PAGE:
The Center for Peace and Global Citizenship’s first film series, which began in September with the mass-incarceration exposé Pull of Gravity, will end this week with the spy thriller 1971. It’s been a successful run, even if weather conditions did force Program Manager for Ethical Global Learning Stephanie Keene, who masterminded the series, to delay the showing of planned third installment Let the Fire Burn indefinitely. But Keene is optimistic that her primary goal for the project—exposing viewers to “new ideas and information both about the topic and about types of learning and engagement”— was met. “There’s certainly value in engaging with one another on issues that affect us and those around us, and there’s also value in coming together to learn from each other and from the lived experiences of the guests who come in to discuss the films with us,” she says.
In keeping with the CPGC’s mission, Keene designed the series around social justice issues. Each film focuses on a different a different aspect: Pull of Gravity takes on the prison-industrial complex that has consigned millions of American citizens to state or federal penitentiaries since the early ’80s; Food Chains tackles the abysmal working conditions experienced by Publix-employed farmers in Immokalee, Fla.; Let the Fire Burn explores the ways in which inflammatory rhetoric can become physically actualized as violence; and 1971 covers the Vietnam War-era robbery of the FBI’s Media, Pa., office by eight antiwar activists—one of whom was the late Haverford Professor Bill Davidon, who taught physics and mathematics from 1961 to 1991.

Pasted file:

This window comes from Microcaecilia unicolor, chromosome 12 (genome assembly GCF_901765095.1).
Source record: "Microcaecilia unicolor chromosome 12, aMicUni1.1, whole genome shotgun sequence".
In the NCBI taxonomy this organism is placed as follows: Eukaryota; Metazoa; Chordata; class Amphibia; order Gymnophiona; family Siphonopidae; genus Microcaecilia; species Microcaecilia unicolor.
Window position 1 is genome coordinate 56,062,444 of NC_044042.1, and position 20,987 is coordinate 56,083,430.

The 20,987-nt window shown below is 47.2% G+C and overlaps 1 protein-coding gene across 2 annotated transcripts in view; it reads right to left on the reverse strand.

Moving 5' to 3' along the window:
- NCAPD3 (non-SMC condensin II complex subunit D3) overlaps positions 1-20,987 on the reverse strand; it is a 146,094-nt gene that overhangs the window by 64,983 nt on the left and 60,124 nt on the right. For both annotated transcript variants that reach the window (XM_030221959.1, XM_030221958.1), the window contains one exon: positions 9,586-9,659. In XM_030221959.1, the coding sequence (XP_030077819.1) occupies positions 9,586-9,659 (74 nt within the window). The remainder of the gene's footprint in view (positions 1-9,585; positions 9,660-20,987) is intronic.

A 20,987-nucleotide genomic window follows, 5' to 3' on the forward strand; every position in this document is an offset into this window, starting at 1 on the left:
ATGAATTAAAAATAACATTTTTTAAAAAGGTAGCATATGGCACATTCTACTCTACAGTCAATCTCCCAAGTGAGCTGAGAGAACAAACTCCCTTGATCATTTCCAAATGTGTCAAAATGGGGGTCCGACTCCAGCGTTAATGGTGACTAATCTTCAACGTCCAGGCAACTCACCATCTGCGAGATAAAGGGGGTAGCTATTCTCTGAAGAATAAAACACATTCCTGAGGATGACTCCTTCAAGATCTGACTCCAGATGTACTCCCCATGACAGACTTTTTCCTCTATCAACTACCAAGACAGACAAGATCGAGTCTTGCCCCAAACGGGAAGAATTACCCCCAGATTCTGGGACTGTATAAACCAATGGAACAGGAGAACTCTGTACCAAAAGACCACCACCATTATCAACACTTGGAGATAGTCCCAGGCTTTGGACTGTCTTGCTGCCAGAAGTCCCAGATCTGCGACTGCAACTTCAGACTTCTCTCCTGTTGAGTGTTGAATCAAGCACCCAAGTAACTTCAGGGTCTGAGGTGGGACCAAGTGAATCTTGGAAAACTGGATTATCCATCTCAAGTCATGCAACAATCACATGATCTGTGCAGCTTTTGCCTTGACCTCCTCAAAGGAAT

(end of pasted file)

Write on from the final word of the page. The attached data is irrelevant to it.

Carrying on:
“All of the films, with the exception of Food Chains, have direct connections to the Philadelphia area, with 1971 also having a direct Haverford connection,” Keene says. “The idea was to have all of the films this semester have a domestic focus, and for the films for the spring semester to have an international focus, recognizing the idea that ‘global’ encompasses all of that. We’re hoping that the films and the planned conversations that follow each film will expand learning opportunities for students, faculty, staff, and other members of the community, as well as create pathways for action and activism for those who are interested.”
Screenings took place on September 26, October 25, and December 13 in the VCAM Screening Room and have been consistently well-attended. Though her favorite of the selections is Pull of Gravity, which she has a personal connection to—she calls it “the film that led me to decarceration work”—Keene believes that all four have something to teach the Haverford community about not just their respective topics, but also different types of learning and engagement.
“We’re hoping to continue to integrate curricular and co-curricular endeavors to enhance the overall Haverford experience for everyone,” she says.
Photo by Soha Saghir ’21.